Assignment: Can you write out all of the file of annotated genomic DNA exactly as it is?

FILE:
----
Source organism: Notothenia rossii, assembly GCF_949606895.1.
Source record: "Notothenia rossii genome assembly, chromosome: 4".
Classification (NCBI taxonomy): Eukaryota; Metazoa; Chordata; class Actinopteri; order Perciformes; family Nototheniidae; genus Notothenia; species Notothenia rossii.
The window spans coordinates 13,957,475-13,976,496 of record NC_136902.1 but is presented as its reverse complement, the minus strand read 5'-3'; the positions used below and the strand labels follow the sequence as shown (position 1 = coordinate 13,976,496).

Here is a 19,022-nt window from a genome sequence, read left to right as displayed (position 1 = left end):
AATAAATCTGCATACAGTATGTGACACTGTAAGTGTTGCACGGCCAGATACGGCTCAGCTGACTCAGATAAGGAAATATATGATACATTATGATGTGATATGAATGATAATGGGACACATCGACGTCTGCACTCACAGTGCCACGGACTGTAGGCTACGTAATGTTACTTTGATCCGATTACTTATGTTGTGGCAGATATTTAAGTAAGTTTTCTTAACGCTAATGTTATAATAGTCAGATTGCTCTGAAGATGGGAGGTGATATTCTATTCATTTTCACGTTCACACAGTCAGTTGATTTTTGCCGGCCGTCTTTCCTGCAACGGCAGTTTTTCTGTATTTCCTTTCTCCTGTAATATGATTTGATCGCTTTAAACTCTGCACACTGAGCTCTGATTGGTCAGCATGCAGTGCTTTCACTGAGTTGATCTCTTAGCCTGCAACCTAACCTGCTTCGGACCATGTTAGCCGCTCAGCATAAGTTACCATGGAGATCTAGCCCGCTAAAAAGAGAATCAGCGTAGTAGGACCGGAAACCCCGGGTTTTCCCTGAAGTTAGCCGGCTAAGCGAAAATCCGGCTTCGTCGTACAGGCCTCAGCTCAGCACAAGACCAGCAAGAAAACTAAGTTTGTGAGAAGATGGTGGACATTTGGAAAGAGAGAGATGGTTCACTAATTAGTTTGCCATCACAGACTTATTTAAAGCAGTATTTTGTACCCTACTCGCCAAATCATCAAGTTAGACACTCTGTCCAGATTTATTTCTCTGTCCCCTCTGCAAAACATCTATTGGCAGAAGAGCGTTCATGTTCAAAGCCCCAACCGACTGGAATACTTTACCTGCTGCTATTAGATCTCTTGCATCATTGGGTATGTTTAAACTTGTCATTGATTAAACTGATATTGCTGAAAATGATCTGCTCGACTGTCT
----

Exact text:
Source organism: Notothenia rossii, assembly GCF_949606895.1.
Source record: "Notothenia rossii genome assembly, chromosome: 4".
Classification (NCBI taxonomy): Eukaryota; Metazoa; Chordata; class Actinopteri; order Perciformes; family Nototheniidae; genus Notothenia; species Notothenia rossii.
The window spans coordinates 13,957,475-13,976,496 of record NC_136902.1 but is presented as its reverse complement, the minus strand read 5'-3'; the positions used below and the strand labels follow the sequence as shown (position 1 = coordinate 13,976,496).

Here is a 19,022-nt window from a genome sequence, read left to right as displayed (position 1 = left end):
AATAAATCTGCATACAGTATGTGACACTGTAAGTGTTGCACGGCCAGATACGGCTCAGCTGACTCAGATAAGGAAATATATGATACATTATGATGTGATATGAATGATAATGGGACACATCGACGTCTGCACTCACAGTGCCACGGACTGTAGGCTACGTAATGTTACTTTGATCCGATTACTTATGTTGTGGCAGATATTTAAGTAAGTTTTCTTAACGCTAATGTTATAATAGTCAGATTGCTCTGAAGATGGGAGGTGATATTCTATTCATTTTCACGTTCACACAGTCAGTTGATTTTTGCCGGCCGTCTTTCCTGCAACGGCAGTTTTTCTGTATTTCCTTTCTCCTGTAATATGATTTGATCGCTTTAAACTCTGCACACTGAGCTCTGATTGGTCAGCATGCAGTGCTTTCACTGAGTTGATCTCTTAGCCTGCAACCTAACCTGCTTCGGACCATGTTAGCCGCTCAGCATAAGTTACCATGGAGATCTAGCCCGCTAAAAAGAGAATCAGCGTAGTAGGACCGGAAACCCCGGGTTTTCCCTGAAGTTAGCCGGCTAAGCGAAAATCCGGCTTCGTCGTACAGGCCTCAGCTCAGCACAAGACCAGCAAGAAAACTAAGTTTGTGAGAAGATGGTGGACATTTGGAAAGAGAGAGATGGTTCACTAATTAGTTTGCCATCACAGACTTATTTAAAGCAGTATTTTGTACCCTACTCGCCAAATCATCAAGTTAGACACTCTGTCCAGATTTATTTCTCTGTCCCCTCTGCAAAACATCTATTGGCAGAAGAGCGTTCATGTTCAAAGCCCCAACCGACTGGAATACTTTACCTGCTGCTATTAGATCTCTTGCATCATTGGGTATGTTTAAACTTGTCATTGATTAAACTGATATTGCTGAAAATGATCTGCTCGACTGTCT